EU Chips Act needs to create a competitive microelectronics ecosystem


As highlighted by Zvei, the current semiconductor supply shortages are affecting numerous European companies across all industries. A new semiconductor strategy paper by Zvei and a member of DigitalEurope (the trade association representing digitally transforming industries in Europe) shows that policy action must now focus on securing supply for all different sizes of microchips to support key sectors of the economy like manufacturing, consumer electronics and healthcare. Besides public funding, Europe also needs a favourable business environment to build a thriving microelectronics ecosystem. Building upon the ZVEI study, DigitalEurope has laid out several recommendations:
-The EU should expand production capacity after careful analysis driven by market demand, not just political imperatives.
-Industry needs both chips of larger structure sizes as well smaller ones. This will also be the case decades from now. “Leading edge innovation ” or “beyond state-of-the-art innovation” is not only about structure-size. It can also refer to new production processes, materials, equipment, or other innovations along the whole value chain.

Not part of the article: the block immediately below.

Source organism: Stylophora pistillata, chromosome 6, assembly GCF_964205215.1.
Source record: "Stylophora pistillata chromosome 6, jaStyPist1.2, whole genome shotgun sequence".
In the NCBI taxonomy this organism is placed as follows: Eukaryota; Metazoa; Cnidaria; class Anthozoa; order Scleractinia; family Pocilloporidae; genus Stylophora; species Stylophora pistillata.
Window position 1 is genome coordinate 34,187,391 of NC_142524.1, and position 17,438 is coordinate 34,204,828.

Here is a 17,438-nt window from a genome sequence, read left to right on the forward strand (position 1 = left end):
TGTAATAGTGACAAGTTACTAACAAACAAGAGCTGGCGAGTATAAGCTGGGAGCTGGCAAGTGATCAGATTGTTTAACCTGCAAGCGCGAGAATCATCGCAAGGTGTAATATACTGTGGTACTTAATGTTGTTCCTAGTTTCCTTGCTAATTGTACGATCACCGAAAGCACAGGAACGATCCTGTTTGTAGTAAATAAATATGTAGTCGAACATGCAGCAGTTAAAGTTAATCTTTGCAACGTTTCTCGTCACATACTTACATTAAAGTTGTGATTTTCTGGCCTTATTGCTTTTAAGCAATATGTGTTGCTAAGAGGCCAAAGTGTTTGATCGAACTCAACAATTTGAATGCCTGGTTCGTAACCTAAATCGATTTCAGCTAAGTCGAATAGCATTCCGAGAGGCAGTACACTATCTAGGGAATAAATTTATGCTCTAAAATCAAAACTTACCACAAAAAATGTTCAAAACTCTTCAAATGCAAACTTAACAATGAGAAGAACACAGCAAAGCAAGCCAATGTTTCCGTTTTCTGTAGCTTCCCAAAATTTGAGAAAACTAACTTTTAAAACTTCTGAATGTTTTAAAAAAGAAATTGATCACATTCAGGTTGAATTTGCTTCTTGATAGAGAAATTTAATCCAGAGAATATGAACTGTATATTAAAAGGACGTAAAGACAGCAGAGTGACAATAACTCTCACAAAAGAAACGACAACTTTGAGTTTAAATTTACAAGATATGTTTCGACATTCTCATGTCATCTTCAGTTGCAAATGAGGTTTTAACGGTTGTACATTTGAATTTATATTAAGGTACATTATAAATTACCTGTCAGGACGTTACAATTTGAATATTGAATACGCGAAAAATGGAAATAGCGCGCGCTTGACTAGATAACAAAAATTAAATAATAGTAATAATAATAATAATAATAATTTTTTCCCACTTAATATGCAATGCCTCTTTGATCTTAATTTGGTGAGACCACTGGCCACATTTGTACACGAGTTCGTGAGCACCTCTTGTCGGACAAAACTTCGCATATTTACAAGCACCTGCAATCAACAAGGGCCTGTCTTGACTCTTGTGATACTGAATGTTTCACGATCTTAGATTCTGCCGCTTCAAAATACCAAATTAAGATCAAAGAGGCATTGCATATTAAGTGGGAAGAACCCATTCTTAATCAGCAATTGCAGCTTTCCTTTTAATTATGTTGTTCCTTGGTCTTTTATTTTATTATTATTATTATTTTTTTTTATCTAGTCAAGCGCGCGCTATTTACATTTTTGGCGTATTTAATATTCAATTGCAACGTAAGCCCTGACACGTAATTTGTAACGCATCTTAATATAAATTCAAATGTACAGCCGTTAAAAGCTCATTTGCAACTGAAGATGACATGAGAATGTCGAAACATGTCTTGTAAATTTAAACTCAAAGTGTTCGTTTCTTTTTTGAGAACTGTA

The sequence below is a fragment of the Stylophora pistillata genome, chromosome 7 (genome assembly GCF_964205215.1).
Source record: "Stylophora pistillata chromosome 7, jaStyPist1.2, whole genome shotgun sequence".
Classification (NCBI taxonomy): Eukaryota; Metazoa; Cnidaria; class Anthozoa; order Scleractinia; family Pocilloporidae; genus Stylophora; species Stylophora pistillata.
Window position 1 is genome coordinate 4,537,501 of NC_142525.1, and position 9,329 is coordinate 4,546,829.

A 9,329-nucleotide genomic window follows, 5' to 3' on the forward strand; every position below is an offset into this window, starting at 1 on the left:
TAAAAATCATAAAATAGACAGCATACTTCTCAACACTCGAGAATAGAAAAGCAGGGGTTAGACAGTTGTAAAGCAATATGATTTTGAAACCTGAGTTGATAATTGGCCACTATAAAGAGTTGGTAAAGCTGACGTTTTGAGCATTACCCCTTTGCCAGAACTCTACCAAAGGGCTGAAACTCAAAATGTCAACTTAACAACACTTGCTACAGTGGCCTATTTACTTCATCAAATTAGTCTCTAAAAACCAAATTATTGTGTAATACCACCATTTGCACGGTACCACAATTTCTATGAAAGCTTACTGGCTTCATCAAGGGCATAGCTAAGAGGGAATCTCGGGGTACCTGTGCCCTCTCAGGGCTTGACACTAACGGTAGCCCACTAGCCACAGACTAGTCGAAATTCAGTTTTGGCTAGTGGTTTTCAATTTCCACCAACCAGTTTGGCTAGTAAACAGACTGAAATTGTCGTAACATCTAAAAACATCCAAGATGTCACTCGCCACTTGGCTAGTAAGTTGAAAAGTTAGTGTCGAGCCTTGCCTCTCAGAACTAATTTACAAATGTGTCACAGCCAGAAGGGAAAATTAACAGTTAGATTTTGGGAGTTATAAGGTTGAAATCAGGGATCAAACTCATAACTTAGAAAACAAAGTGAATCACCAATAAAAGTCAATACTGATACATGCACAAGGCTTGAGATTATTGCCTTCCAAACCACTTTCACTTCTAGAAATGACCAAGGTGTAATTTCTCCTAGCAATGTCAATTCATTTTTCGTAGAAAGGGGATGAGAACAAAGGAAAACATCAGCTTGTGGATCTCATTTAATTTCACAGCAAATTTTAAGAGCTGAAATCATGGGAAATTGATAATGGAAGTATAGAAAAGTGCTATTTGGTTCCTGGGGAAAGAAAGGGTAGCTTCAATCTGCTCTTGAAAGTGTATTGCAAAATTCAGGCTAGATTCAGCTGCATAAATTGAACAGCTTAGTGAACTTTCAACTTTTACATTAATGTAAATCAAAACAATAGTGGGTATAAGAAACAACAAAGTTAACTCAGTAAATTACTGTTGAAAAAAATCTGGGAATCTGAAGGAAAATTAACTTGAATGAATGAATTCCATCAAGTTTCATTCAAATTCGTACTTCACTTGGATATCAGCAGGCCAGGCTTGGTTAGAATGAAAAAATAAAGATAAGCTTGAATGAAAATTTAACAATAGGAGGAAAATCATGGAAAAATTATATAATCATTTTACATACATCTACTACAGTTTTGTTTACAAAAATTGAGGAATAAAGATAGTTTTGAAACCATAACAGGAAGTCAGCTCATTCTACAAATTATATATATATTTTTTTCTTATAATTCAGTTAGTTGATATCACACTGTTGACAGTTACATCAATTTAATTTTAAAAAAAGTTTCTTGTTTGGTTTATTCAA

-The EU is way behind on public funding, but this is just one aspect. The announced EU Chips Act must also include creating a more favourable environment for investments, like tax incentives, construction permits and boosting skills.
-The new European Semiconductor Alliance is the most promising group to work on this. It must bring together designers, producers and users of chips, together with industry stakeholders and EU Member states, to align on clear KPIs and a clear timeline.
-The semiconductor market is by nature global and will remain so. We must use fora like the EU-US Trade and Technology Council to improve global supply chains.
Zvei also published some background data: the European Commission recently announced an European Chips Act and Commissioner Thierry Breton declared the EU’s ambition in increasing capacity of semiconductors in the range of 5 nanometers (nm) and below. This strategy is aimed at tackling a decline in Europe’s share of global semiconductor production from 22 % in 1998 to 8 % today, while other regions in the world have gradually introduced a more favourable business climate. The sum of EU governments’ semiconductor incentives foreseen from 2020 to 2030 is just a tiny fraction of what respectively China and the US have promised over the same time.